Link found between food allergies and farm antibiotics

All the more reason, when at all possible, to eat organic meat…

Food allergies affect an estimated 15 million Americans, including one in 13 children. Statistics indicate something strange is afoot, as food allergies in children rose by 50 percent between 1997 and 2011 alone.

Similarly, in Great Britain one in three people are allergic to something, be it pollen, dust mites, or food. Previous research has drawn parallels between the rise in allergies and increased antibiotic and antimicrobial use. One study showed exposure to antibiotics early in life increased the risk of eczema in children by 40 percent.

Other research has shown how genetically engineered foods and the use of the agricultural herbicide glyphosate destroys gut bacteria, thereby promoting allergies.

According to one recent study, common gut bacteria called Clostridia specifically help prevent sensitization to food allergens. In short, by destroying gut bacteria and altering your microbiome, agricultural chemicals like glyphosate can play a significant role in creating food allergies.

Antibiotic Pesticides Can Cause Allergic Reactions

But glyphosate is not the only culprit. Part of what makes glyphosate so harmful is the fact that it has antibiotic action, and antibiotics are also part of other pesticides, fungicides, and herbicides.

Researchers now claim to have identified the first case in which a serious allergic reaction was traced to an antibiotic pesticide. In this case, a 10-year old girl suffered a severe allergic reaction to blueberry pie.

The culprit turned out to be a streptomycin-containing pesticide that had been applied to the blueberries. According to lead author Dr. Anne Des Roches, this is “the first report that links an allergic reaction to fruits treated with antibiotic pesticides.”

As noted by allergist Dr. James Sublett, “This is a very rare allergic reaction. Nevertheless, it’s something allergists need to be aware of and that emergency room personnel may need to know about in order to help determine where anaphylactic reactions may arise.”

He goes on to recommend that anyone at risk of allergies should carry epinephrine, and know how to use it. While that’s certainly good advice for acute reactions, it’s not really an ideal long-term answer.

Truly, anyone suffering from food sensitivities or allergies would be wise to reconsider the kinds of foods they eat, and I don’t mean simply avoiding foods known to cause a reaction. Ultimately, your best bet is to switch to an all-organic diet.

This is particularly important for young children and pregnant women, but I really believe this is the answer for everyone, whether you’re prone to allergies or not.

Making Healthier Choices Can Reduce Your Allergy Risk

If you are eating any factory farmed and mass-processed meats, you are not only getting antibiotics but also many bacteria that are resistant to them. And if the meat is not cooked properly you can become infected with these antibiotic resistant bugs. The only way to avoid antibiotics in your food is to make sure you’re eating organic produce and organically-raised, grass-fed or pastured meats and animal products.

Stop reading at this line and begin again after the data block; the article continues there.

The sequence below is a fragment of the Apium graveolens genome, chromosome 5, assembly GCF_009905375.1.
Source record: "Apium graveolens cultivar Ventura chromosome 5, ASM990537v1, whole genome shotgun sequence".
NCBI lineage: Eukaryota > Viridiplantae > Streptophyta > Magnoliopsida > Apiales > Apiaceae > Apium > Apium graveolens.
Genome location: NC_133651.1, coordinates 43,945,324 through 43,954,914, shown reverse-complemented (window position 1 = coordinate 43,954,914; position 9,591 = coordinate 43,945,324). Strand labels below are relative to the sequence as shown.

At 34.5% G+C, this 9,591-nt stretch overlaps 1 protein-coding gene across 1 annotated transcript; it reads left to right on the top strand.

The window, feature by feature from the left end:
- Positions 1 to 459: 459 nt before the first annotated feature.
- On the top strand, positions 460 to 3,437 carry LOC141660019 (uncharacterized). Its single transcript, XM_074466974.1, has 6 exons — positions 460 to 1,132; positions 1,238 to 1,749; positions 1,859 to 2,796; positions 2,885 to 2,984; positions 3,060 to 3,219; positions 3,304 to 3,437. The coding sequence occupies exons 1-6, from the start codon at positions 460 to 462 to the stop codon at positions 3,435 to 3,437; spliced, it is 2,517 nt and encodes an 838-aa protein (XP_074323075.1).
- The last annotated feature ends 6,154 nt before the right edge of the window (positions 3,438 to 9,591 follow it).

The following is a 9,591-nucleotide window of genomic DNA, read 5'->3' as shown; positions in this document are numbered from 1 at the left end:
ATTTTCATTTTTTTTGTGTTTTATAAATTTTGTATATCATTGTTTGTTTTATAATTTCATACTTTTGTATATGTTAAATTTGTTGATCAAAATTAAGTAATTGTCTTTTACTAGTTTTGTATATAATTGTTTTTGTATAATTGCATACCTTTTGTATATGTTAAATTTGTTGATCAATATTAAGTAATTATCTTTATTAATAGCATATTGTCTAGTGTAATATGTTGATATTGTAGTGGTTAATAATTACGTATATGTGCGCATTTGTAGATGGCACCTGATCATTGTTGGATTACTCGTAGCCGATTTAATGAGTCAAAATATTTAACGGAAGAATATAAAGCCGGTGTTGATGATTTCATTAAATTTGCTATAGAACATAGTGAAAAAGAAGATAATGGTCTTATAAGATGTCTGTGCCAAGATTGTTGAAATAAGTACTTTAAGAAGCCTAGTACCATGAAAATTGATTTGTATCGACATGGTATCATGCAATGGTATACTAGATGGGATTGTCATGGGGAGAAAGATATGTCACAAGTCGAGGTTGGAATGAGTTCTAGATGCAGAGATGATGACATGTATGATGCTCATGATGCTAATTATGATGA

Along with cultured or fermented foods, eating plenty of whole, unprocessed, unsweetened foods will also optimize your gut microbiome. (You may also want to consider a high-potency probiotic supplement, but realize that there is no substitute for the real food.) To source pure, healthful meats and fresh produce, your best option is to get to know a local farmer who uses non-toxic farming methods. If you live in an urban area, there are increasing numbers of community-supported agriculture programs available that offer access to healthy, locally grown foods even if you live in the heart of the city.

Resources to Find Healthy Food on Any Budget

Being able to find high-quality meat is such an important issue for me personally that I’ve made connections with sources I know provide high-quality organic grass-fed beef and free-range chicken, both of which you can find in my online store. You can eliminate the shipping charges, however, if you find a trusted farmer locally. If you live in the US, the following organizations can also help you locate farm-fresh foods:

Weston Price Foundation, Local Harvest, Farmers’ Markets, Eat Well Guide: Wholesome Food from Healthy Animals, Community Involved in Sustaining Agriculture (CISA), and FoodRoutes.

Even the underprivileged may be able to obtain fresh, locally-grown produce at their local food pantry, provided the food pantry accepts fresh food donations. Tens of millions of home gardeners throw away food from their gardens while their neighbors go hungry. addresses the twin problems of hunger and food waste by connecting growers and gardeners with local food pantries. While there’s no guarantee that donated produce will be organic, many gardeners do employ organic principles.’s database will tell you where the nearest food pantry accepting fresh foods is. launched in 2009, and today has a database of nearly 7,000 participating food pantries across the nation—one out of every five food pantries has signed up. It’s a fantastic resource that has the potential to change the lives of many who simply cannot afford to buy fresh produce.

By Dr. Mercola